January 30, 2023

Newton City Council approved the rezoning of a vacant property at 1404 First Ave. W. from arterial commercial to one- and two-family residential in January, and on Sept. 19 approved a preliminary plat for a seven-lot subdivision on the same land. (Christopher Braunschweig)
Eight months after the city rezoned the vacant property next to the Newton school district’s transportation facility, council members on Sept. 19 approved the preliminary plat to add a seven-lot subdivision on the land. But a citizen who raised questions over the rezoning was quick to return to share his concerns.
Craig Decker, of Newton, asked about progress of the traffic safety committee’s analysis of the neighborhood’s on-street parking, the developer’s plan to have 150 trucks worth of fill dirt, the proposed timeline to develop the lots and what is stopping the city or developer from turning the lots into Section 8 housing.
The proposed subdivision is located in the 1400 block of First Avenue West, near the intersection of U.S. Route 6 and U.S. Highway 14. The subdivision is essentially a replatting of six lots and an old vacated right-of-way from Leepers Highland Addition. It is currently zoned R-2, one- and two-family residential.
Newton Community Development Director Erin Chambers addressed those four main concerns about what has come to be known as the Stelpflug Addition. With the way the subdivision is platted right now, a builder could theoretically build houses on those underlying lot lines.
However, the current developer did not care for the arrangement because it ended up with very narrow lots. While preliminary plat is not increasing the lots, Chambers argued there is a functional increase. For a number of years, the property was a single house with a large yard.
“So certainly it would indicate a change in function for the neighborhood,” Chambers said. “At the planning and zoning commission (meeting), the concerns about traffic were heard, in particular the concern was about on-street. Currently, right now, parking is allowed on both sides of the road.”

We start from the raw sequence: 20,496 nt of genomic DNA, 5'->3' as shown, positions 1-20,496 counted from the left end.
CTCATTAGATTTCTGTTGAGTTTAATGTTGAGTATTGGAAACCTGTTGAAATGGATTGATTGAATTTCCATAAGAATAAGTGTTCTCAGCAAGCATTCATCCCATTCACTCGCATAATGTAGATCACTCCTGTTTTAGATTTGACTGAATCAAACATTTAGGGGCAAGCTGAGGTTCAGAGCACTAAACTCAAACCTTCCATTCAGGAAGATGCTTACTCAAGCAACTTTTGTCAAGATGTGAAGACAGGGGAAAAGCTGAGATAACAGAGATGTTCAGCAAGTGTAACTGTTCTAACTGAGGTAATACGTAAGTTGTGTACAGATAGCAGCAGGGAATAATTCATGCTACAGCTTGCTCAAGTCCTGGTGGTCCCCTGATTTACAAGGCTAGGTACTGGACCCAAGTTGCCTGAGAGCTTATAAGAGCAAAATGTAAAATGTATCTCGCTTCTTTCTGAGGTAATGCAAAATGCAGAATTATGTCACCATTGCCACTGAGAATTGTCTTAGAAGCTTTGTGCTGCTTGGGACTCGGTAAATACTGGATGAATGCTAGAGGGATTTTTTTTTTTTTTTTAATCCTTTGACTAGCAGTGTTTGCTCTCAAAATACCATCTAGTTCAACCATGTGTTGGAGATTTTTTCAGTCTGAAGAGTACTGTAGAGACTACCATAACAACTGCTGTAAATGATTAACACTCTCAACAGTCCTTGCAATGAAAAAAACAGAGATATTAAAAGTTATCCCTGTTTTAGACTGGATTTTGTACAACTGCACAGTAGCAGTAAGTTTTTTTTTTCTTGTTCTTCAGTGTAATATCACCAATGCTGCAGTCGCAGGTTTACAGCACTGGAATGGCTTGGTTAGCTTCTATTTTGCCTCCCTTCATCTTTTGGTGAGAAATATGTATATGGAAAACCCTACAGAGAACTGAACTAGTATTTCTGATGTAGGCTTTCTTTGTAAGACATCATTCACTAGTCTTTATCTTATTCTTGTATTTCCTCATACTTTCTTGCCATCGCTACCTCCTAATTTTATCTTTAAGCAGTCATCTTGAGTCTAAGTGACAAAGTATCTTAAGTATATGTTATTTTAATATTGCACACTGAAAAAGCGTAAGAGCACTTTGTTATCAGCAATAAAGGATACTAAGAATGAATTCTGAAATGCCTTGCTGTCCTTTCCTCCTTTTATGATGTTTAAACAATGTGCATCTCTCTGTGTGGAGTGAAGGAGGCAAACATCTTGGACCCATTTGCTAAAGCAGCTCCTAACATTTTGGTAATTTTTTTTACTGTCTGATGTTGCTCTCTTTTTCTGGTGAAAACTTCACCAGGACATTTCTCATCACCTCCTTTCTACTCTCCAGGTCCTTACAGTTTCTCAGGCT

It was the commission’s request the city’s traffic safety committee — a group of on-staff engineers and the city engineer who analyze and study traffic matters — do a future analysis of the on-street parking in the neighborhood as the property becomes further developed.
Chambers said there would be no reason to take a look at the parking requirements until the first houses were built and driveways can be located.
“It’s difficult to analyze parking, on-street parking and those sorts of things without knowing where those driveways are going to be,” she said. “And that will happen at the time of building permit. Certainly, if you had seven new homes on a street it does merit a review and we have noted that.”
Also to note: The driveways will have to reside along West 15th Street Place North rather than First Avenue West. Previous property owners signed a permanent easement to the Iowa Department of Transportation waiving all rights to a driveway along First Avenue West/U.S. Route 6.
When it comes to the fill dirt, Chambers said there will be some regrading of the property. That being said on the rear end of the property there is going to be a 40-foot-wide drainage easement. The project “does not negatively impact” any stormwater drainage from the neighborhood.